7 Interview Tips to Help Get You Hired!
Posted on Friday, December 6, 2019 by Derrick Niemann — No comments
There's a lot talked about on how to interview, how to prepare yourself, what to wear, and what research to do. Books are written on the topic but most that need the knowledge will never read the book. Knowing how to interview and what interview tips to study comes down to time and what you happen to find through a quick Google search on Best Job Interview Tips or How To Interview.
What you are about to read is a distilled list of key areas developed by great recruiters over decades of working with and helping job seekers not only get offers, but to get the best offer possible. Because, until you convince an employer to give you an offer, all the power is in the hands of the company.
Short - Sweet - To The Point! Use this Interview Tips to help you get Hired!
The Goal of the Interview? To Get The Offer!
1) Expect to fall in love with the position
- this will help you make the best first impression, by going into the talk with high expectations you will perform your best from the start and that gives you the best shot at convincing them to hire YOU.
2) Chemistry is key!
- in today's competitive job market, most companies will interview several candidates that are capable of doing the job. Both sides want to work with someone they believe they will enjoy working with and be successful with. Looking for areas to build chemistry play a huge part in who is selected to be hired.
3) Sell your skills
- this is an interview, so even if you have great chemistry you must still convey your ability to do the job and/or learn the needed skills. A great method for doing this is the S-T-A-R method:
Situation - start the story by a brief description of the situation
Tactics - what tactics did you determine to be the right course
Actions - what specific actions did you take to complete the goal
Results - what were the results from your tactics and actions
4) Ask Questions
- asking good questions in an interview helps to give you the information to make an informed decision on whether the role is a good fit for you or not. Good questions also can build up your value in the eyes of the hiring authority, obviously a good thing. Here are some good and popular questions to ask:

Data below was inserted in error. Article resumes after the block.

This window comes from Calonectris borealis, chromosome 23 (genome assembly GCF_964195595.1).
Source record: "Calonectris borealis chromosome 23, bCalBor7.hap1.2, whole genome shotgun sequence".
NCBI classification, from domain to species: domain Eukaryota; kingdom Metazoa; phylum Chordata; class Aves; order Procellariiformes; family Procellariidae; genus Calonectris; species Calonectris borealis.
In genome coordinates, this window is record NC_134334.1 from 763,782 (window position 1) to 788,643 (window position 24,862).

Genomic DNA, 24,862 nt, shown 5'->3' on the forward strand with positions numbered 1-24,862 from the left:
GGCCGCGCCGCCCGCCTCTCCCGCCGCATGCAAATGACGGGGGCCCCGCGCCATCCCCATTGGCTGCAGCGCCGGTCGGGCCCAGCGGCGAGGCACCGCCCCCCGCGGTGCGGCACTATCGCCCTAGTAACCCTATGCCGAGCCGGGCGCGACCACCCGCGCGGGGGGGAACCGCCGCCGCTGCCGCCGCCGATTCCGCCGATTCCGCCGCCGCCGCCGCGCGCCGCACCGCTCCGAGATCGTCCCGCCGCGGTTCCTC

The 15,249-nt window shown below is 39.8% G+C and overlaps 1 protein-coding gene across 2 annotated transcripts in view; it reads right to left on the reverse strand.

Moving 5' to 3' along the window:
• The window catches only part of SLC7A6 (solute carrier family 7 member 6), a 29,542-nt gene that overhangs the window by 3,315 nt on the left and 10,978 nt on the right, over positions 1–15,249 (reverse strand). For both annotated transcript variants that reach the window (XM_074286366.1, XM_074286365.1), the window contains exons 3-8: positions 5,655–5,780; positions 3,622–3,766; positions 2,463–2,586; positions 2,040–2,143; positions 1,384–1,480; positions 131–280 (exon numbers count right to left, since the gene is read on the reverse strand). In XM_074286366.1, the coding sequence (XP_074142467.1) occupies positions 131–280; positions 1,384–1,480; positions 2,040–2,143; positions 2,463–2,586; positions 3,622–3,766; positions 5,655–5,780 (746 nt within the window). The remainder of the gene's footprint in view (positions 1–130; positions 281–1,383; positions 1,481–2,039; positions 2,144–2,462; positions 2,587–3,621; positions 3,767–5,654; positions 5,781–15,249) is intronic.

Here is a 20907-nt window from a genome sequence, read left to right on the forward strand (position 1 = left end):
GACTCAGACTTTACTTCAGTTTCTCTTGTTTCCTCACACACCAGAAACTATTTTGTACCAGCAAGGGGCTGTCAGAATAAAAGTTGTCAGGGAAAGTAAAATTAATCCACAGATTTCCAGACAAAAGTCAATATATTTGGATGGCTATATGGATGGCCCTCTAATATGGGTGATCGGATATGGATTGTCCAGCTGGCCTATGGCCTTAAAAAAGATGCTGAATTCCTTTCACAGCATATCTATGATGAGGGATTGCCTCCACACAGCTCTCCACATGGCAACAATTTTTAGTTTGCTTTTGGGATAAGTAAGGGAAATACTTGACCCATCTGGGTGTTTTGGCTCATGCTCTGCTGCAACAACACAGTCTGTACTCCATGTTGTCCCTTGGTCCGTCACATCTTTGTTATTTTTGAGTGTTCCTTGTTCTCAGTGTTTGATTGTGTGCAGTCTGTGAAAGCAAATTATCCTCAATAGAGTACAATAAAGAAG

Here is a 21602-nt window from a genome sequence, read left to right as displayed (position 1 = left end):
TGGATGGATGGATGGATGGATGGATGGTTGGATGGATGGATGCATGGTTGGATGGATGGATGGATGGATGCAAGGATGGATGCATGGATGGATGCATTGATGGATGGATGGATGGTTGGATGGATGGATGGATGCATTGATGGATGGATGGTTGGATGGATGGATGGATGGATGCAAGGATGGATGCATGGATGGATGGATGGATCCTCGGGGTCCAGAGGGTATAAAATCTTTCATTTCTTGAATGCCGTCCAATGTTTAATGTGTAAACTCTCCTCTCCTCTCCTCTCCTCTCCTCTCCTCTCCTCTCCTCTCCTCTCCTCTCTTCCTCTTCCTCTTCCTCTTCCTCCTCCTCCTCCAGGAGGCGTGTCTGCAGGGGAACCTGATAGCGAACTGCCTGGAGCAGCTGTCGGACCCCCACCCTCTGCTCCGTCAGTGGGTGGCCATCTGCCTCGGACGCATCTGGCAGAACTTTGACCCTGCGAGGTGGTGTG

a) What is the first project you want to have me work on?
b) What do you want to see me accomplish in the first 60-90 days in the role?
c) What could I do to impress you my first year in the position?
** Philosophy - You want to personalize the questions by asking "I" questions, this ties their response to what they want "You" to do. They are telling you what skills you should be selling, and can do by responding 'that's great because I have experience doing that (STAR method example). These questions open the door for you to respond with your experiences & skills to target the areas that are most important to the employoer.
5) Tough Questions
- these are questions that tend to have a negative connotation or something challenging about your background. The most common "Tough" question has to do with why you are leaving your current or last position. Here's the formula for answering tough questions:
<7 words to answer + >50 words on what you learned (STAR method examples)
** This keeps us from getting too wordy on a negative topic and turns the conversation to positive things you learned and leads the follow-up questions to be about your skills.
- the money question is pretty straight forward in today's world and it breaks down into two areas:
a) History question - what you have made in the past is a fair-game, verifiable question, be honest and straight forward.
b) Future question - "What are you looking to make?" is a question to be answered with something along the lines of "My focus is on the right role that will allow me to utilize my current skills and develop ones that will benefit the company and my career." If you give a specific amount, you could either sell yourself short and leave money on the table or you may price yourself out of a position that you would be really excited about.
7) Ask for the job!
- Wrap up the interview by conveying in a Positive and Committal way your desire for the job. This is done by saying things like "I see this as a great role for me" or "This is exactly the type of position I am looking for" and "What is the next step?" or "When would you like me to start?" You want them to know that you are both excited about the position and committed to joining their team.